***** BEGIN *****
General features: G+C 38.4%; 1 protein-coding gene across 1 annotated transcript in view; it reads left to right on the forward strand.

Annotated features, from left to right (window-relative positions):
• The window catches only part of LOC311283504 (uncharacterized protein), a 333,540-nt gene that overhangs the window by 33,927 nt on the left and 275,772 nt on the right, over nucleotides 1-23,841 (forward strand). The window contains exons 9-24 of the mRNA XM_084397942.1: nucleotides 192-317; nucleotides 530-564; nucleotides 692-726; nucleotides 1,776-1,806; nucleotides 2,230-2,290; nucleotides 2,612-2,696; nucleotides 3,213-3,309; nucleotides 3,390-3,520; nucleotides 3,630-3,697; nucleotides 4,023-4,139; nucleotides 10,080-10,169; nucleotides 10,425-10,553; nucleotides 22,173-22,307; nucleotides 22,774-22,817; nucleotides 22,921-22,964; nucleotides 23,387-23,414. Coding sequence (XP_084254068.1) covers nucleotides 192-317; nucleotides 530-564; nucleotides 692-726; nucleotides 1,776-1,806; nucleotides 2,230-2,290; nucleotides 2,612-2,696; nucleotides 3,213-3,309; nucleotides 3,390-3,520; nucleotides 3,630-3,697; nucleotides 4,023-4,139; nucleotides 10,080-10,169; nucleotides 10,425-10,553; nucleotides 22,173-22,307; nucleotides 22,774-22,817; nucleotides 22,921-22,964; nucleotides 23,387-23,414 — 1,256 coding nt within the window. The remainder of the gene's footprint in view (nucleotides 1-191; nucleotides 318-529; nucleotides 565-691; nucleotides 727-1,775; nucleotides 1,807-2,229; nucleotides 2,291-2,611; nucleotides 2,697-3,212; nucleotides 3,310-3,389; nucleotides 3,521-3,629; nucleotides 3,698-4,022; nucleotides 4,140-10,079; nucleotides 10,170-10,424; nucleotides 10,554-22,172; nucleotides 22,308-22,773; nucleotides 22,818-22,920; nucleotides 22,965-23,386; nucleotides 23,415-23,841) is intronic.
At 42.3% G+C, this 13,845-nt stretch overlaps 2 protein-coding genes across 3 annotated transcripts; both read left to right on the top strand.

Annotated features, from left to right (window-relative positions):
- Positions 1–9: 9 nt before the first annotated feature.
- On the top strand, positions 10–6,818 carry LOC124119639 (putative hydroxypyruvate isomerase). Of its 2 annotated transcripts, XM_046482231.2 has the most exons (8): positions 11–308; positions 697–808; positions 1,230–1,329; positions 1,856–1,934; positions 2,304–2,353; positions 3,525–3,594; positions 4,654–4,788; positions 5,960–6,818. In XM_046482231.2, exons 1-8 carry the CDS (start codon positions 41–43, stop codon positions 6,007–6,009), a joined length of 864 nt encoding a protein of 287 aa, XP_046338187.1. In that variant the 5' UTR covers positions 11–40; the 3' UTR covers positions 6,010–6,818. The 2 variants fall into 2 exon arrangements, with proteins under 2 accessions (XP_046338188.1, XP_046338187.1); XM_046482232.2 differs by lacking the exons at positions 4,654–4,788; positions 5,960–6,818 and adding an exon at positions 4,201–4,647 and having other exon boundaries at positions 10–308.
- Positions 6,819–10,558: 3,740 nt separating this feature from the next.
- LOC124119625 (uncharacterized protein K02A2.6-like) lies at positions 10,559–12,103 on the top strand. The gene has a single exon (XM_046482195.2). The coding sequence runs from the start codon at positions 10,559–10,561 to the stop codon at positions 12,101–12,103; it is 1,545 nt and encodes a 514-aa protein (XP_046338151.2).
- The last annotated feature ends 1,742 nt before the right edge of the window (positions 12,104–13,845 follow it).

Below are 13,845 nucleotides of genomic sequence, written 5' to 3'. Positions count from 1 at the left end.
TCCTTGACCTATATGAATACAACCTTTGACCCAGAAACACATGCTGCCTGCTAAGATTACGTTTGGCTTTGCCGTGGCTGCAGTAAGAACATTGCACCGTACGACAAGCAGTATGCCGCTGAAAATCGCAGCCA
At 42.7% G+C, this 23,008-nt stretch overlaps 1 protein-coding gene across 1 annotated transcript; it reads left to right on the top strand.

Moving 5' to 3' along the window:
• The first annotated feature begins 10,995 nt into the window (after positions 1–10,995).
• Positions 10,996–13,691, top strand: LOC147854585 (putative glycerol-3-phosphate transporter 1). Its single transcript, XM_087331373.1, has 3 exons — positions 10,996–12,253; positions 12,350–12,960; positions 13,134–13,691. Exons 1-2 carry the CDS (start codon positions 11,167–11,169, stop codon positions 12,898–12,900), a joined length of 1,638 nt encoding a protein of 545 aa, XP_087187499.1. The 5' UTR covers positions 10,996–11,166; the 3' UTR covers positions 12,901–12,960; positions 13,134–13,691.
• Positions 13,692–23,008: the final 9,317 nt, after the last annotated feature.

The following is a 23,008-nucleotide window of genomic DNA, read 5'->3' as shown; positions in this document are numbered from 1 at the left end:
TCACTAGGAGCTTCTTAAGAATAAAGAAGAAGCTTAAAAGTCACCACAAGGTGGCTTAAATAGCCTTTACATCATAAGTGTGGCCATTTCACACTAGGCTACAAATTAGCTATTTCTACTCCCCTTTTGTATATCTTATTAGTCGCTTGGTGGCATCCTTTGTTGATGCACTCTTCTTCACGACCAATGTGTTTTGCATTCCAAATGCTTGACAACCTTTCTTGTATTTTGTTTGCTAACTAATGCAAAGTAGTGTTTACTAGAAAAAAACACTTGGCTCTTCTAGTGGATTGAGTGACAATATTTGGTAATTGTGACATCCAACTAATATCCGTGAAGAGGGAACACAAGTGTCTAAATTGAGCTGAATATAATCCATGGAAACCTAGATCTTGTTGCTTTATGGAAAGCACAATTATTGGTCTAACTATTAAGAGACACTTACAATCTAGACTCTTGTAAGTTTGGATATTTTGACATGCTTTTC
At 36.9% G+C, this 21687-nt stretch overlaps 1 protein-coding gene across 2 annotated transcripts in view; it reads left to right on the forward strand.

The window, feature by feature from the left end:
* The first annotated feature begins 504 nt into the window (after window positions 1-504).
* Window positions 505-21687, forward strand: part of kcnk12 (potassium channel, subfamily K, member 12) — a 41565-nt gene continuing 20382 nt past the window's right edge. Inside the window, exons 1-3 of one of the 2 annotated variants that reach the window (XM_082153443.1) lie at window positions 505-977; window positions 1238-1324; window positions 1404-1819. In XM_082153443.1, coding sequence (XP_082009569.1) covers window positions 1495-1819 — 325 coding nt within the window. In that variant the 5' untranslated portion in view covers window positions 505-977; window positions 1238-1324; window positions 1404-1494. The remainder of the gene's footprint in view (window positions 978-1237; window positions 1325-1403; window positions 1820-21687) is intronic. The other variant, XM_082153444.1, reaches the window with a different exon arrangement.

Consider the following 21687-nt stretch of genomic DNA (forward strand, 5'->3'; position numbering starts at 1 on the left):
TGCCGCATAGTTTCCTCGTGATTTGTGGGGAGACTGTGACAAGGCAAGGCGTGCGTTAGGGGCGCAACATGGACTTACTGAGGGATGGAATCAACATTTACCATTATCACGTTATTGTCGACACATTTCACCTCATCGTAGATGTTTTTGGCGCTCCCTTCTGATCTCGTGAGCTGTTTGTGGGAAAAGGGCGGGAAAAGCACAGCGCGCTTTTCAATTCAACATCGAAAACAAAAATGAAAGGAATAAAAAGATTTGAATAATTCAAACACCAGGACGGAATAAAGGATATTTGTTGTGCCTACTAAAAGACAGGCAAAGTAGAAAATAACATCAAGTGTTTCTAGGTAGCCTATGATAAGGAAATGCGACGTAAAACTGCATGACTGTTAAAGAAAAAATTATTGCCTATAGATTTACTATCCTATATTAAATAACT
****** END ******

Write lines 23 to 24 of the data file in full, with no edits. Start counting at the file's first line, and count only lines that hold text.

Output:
* Window positions 505-21687, forward strand: part of kcnk12 (potassium channel, subfamily K, member 12) — a 41565-nt gene continuing 20382 nt past the window's right edge. Inside the window, exons 1-3 of one of the 2 annotated variants that reach the window (XM_082153443.1) lie at window positions 505-977; window positions 1238-1324; window positions 1404-1819. In XM_082153443.1, coding sequence (XP_082009569.1) covers window positions 1495-1819 — 325 coding nt within the window. In that variant the 5' untranslated portion in view covers window positions 505-977; window positions 1238-1324; window positions 1404-1494. The remainder of the gene's footprint in view (window positions 978-1237; window positions 1325-1403; window positions 1820-21687) is intronic. The other variant, XM_082153444.1, reaches the window with a different exon arrangement.

Consider the following 21687-nt stretch of genomic DNA (forward strand, 5'->3'; position numbering starts at 1 on the left):